Windows users are supposed to know that they first need to install an
RSS reader. Then they’re supposed to right-click the RSS icon, then select “Copy
Link Location,” and finally paste that link into their reader.
That’s a ridiculous procedure, which explains the low penetration of RSS into the
consciousness of most Web users. But everything could change if IE 7 supports
RSS and the new browser becomes common in the huge Windows installed base.
Creating A Good RSS User Experience
The alpha IE 7 screenshots that Microsoft’s developers revealed on June 24
included two new buttons on the browser’s main toolbar. As expained by
Hachamovitch and Amar Gandhi, a Microsoft group product manager, one button
looks like the standard orange RSS rectangle and would appear if a Web page
supported one or more RSS feeds. The other button looks like a large plus sign.
Clicking the RSS button would display the RSS content of that page in an
attractively formatted “preview” version, not raw XML, the Microsoft developers
said. (If a page supported more than one feed, clicking the button could drop
down a list to choose from.) Clicking the plus sign would subscribe the user to
The main competitor to IE, the open-source Firefox browser, has supported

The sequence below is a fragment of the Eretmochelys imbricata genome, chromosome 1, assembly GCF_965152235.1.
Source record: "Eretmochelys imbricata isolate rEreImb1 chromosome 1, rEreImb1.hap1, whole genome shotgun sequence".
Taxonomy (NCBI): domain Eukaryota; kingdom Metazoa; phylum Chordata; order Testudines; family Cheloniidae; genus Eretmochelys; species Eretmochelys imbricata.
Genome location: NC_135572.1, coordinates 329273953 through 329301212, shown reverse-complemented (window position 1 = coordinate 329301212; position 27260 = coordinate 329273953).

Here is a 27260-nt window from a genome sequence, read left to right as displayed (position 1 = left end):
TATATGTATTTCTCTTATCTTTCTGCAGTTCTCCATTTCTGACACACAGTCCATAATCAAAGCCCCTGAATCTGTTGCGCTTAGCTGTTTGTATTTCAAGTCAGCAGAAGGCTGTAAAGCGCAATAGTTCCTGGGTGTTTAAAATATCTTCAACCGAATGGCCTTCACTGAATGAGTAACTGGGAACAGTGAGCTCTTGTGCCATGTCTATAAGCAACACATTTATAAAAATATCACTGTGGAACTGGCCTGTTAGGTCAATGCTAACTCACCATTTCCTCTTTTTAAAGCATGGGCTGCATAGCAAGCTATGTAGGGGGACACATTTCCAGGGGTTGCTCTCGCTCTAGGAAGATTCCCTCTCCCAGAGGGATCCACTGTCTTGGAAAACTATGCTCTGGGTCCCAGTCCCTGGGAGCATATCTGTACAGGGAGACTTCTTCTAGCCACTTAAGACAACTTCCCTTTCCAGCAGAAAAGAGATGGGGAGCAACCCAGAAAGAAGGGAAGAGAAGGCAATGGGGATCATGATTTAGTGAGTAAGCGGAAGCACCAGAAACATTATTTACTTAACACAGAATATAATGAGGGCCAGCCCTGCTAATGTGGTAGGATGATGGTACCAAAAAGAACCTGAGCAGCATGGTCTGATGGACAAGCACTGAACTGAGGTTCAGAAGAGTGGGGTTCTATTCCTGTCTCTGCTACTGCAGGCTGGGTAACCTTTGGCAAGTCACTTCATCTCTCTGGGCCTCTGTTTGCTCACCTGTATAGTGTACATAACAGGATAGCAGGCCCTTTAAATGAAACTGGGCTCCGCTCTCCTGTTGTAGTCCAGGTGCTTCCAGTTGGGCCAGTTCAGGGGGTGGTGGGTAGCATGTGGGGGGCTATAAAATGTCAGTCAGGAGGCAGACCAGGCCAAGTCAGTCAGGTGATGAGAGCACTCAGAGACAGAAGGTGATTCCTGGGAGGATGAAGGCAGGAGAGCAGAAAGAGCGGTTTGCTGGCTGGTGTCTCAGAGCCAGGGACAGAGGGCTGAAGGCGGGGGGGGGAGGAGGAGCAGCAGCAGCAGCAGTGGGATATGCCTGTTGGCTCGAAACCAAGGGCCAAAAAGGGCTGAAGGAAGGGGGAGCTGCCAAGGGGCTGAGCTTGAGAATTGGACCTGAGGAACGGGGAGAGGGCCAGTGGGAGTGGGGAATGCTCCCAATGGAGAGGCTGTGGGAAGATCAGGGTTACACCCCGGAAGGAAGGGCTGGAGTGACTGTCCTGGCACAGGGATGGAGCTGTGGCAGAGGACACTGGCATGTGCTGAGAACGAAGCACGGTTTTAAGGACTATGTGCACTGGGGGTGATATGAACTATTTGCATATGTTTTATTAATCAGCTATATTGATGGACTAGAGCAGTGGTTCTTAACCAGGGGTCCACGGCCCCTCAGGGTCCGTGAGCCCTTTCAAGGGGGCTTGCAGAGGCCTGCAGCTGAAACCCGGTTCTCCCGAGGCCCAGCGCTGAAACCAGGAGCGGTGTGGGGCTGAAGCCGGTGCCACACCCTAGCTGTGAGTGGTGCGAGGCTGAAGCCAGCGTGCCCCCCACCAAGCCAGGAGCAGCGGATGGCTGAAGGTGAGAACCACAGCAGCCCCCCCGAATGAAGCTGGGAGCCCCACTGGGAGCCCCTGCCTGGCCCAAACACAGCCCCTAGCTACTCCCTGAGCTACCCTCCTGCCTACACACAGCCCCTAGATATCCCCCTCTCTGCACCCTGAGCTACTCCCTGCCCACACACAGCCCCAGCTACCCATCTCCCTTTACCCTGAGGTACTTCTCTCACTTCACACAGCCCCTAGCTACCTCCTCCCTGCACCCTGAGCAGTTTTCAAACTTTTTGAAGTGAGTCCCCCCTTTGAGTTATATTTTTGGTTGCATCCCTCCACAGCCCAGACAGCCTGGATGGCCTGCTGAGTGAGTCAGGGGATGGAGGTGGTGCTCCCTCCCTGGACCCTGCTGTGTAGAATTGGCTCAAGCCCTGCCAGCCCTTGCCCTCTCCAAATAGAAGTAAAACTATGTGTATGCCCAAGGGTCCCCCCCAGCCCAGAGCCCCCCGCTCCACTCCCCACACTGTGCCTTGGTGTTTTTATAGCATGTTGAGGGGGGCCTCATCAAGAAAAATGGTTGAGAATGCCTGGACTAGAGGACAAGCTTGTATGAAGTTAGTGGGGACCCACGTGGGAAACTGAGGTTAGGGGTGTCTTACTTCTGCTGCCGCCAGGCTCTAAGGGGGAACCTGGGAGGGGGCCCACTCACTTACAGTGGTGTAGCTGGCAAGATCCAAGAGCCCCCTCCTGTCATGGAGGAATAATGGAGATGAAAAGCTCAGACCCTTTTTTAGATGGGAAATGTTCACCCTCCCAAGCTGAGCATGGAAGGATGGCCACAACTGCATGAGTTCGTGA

something like this since November 2004. If a Web site supports an RSS feed, an
orange “broadcast” icon appears in the lower-right corner of Firefox’s status
bar. Clicking the icon allows you to create what Firefox calls a “live
bookmark.” You can then periodically check these bookmarks, although
Firefox is limited as an RSS reader, showing only titles and not descriptions of
items, for example. (You can add full RSS functionality with free Firefox
extensions, such as
The addition of full RSS support in IE 7 promises to make RSS feeds popular
among a much wider audience. Many questions, of course, remain to be answered.
Will IE 7 support reading RSS feeds only within an Internet Explorer window? Or
will any RSS reader the user installs be recognized as the “default RSS reader”?
This latter question is important because RSS feeds don’t currently have a
single extension, such as the .pdf extension that marks a file as an Adobe
Reader PDF. RSS files may be marked as .rss, .xml, .asp, .php, or other
extensions, depending on the tool used to create the content.
RSS tool developers have settled on a solution to the problem. They’ve invented
a new protocol known as “feed:”. In the same way that “http:” indicates the use
of the HyperText Transfer Protocol and “mailto:” indicates the standard Internet
e-mail protocol, “feed:” denotes an RSS feed. Downloading IE 7 to a PC could add
native support to Windows for this “feed:” protocol. Ideally, any RSS reader the